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Shaken & Stirred - Influential Brand Profiling and Positioning

“Wishing you a very merry Brexmas TV ad” …Vince Kerrigan, Vital Communications

Vince Kerrigan is Strategic Solutions Manager at brand communications agency, Vital Communications. He writes …

The excitement is palpable ahead of this week’s expected launch of the John Lewis Christmas TV ad. Such campaigns are as much a part of Christmas as the ubiquitous carol singing and turkey carving.

Gone are the days when festive advertising campaigns were solely about driving sales to put products under the tree – today’s TV shorts are cinematic, award-winning masterpieces which are designed to deliver an emotional connection  with customers that will last well into the New Year.

The carefully-timed launches of the most popular Christmas TV ads have become much-anticipated media moments. However, this year feels different. The UK is entering the festive season with news that the pound has tumbled in value and inflation is starting to bite. How will retail marketers respond? Will they still choose to take the tried-and-tested blockbuster route, or will they go back-to-basics in deference to the economic uncertainty?

The impassioned, storytelling approach, which is designed to tug at the heartstrings, has been a winning formula for brands in recent years, so it’s unlikely that retail marketers will shy away from using an approach that the nation has grown to know and love.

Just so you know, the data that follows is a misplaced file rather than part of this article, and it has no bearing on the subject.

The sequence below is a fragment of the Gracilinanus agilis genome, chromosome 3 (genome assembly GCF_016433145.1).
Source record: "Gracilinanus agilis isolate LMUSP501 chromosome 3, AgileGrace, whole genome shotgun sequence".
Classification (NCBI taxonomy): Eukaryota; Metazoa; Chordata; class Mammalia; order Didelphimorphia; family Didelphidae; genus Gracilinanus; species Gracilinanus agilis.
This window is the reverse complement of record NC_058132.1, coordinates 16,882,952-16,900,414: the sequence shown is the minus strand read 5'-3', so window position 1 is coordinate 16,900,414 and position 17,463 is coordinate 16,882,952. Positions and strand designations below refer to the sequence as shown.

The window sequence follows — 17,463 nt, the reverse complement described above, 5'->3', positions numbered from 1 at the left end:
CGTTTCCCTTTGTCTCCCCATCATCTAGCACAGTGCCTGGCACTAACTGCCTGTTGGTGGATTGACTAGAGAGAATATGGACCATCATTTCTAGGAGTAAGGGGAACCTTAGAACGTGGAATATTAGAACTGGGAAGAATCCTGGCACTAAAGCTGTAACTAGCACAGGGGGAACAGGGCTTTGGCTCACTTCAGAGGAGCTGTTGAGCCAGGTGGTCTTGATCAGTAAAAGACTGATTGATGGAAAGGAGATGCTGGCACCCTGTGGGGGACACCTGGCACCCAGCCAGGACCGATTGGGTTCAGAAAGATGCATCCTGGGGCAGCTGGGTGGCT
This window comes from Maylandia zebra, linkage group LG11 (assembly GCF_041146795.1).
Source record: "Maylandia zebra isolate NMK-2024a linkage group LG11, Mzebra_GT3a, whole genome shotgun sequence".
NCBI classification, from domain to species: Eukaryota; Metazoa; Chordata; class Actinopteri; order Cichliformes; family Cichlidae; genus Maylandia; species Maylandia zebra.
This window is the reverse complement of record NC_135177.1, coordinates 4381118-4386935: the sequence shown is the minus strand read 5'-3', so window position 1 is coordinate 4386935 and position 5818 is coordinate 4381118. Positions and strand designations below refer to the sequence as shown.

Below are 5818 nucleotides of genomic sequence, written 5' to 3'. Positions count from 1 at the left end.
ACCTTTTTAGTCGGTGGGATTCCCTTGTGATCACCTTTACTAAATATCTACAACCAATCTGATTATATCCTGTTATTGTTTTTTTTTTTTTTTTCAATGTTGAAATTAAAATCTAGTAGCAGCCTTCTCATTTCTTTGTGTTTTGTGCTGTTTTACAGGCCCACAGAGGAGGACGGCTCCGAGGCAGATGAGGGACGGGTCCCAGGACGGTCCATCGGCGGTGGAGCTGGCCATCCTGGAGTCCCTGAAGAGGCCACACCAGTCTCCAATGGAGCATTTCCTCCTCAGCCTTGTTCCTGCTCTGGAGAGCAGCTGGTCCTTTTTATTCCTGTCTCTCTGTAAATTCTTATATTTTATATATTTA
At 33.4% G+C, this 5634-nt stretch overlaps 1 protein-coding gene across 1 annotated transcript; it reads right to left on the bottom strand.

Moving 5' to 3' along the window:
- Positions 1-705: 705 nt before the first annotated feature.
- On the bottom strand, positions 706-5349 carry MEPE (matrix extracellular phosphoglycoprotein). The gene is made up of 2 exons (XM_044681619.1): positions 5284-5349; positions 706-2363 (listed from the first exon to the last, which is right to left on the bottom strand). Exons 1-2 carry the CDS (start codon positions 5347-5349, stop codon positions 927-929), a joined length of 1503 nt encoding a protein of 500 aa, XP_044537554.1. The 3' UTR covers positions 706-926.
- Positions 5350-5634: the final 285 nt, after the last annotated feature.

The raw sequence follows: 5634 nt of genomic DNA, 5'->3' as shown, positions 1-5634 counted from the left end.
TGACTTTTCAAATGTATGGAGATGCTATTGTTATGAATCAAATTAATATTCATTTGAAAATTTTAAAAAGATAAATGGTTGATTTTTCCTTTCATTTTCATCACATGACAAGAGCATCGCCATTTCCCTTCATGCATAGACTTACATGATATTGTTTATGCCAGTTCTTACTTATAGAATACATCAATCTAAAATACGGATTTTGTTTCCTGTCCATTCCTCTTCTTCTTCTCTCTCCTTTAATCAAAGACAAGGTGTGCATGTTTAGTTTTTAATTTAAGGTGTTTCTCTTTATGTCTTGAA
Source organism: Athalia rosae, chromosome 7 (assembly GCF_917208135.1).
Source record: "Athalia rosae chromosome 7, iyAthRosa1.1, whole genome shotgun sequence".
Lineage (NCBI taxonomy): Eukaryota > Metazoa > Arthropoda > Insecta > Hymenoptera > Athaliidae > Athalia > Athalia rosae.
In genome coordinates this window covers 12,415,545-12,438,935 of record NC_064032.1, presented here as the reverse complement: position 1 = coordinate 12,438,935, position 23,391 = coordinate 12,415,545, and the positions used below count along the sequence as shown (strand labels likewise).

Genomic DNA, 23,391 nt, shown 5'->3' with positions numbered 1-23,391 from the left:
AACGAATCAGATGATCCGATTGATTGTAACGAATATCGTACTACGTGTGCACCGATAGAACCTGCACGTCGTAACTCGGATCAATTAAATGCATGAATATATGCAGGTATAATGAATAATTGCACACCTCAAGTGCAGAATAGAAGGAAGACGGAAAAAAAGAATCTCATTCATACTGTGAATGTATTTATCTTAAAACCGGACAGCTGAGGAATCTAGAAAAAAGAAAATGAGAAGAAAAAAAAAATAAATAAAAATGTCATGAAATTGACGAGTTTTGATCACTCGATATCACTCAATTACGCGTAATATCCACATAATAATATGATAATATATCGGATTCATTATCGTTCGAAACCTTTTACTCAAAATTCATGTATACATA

This doesn’t mean that Brexit-related sentiment won’t have a role to play, however. The most successful adverts over the past years have raised awareness of poignant issues such as friendship and loneliness, so it’s possible that retailers will use the current political situation to their advantage, to evoke an emotive response. Brands may choose to channel a ‘best of British’ or ‘British heritage’ theme within their campaign – countryside landscapes, UK-made products and traditional British foodstuffs that hark back to Christmases of old, could all feature prominently.

Sainsbury’s ‘Mog the Cat’ was successful in driving sales.

 

To help lighten the mood, retailers could favour the use of fictional characters in this year’s campaigns. Characters – such as Monty in John Lewis’ 2014 penguin-themed ad – are an effective sales strategy as they provide profitable merchandise opportunities. Last year, Sainsbury’s ‘Mog the Cat’ was successful in driving sales.

The supermarket raised £1.5million from its book and soft toy, from which all funds were donated to Save the Children’s ‘Read On, Get On’ literacy campaign.

Charitable links could also feature strongly again this year. The most memorable from past campaigns was the 2014 ‘Christmas is for sharing’ production by Sainsbury’s, which recreated the well-known Christmas Day football match between England and Germany, and raised funds for the Royal British Legion. Who knows, with the prevailing Brexit uncertainty expected to impact many households in the future, this year’s campaigns might choose to raise awareness of social issues such as homelessness.

Whichever approach retailers choose to take in their Christmas TV ads this year, they will be seeking to strengthen brand loyalty by creating a memorable media moment that will last throughout the year – after all, a festive TV ad doesn’t have to be just for Christmas.

Vince Kerrigan is Strategic Solutions Manager

at brand communications agency, Vital Communications.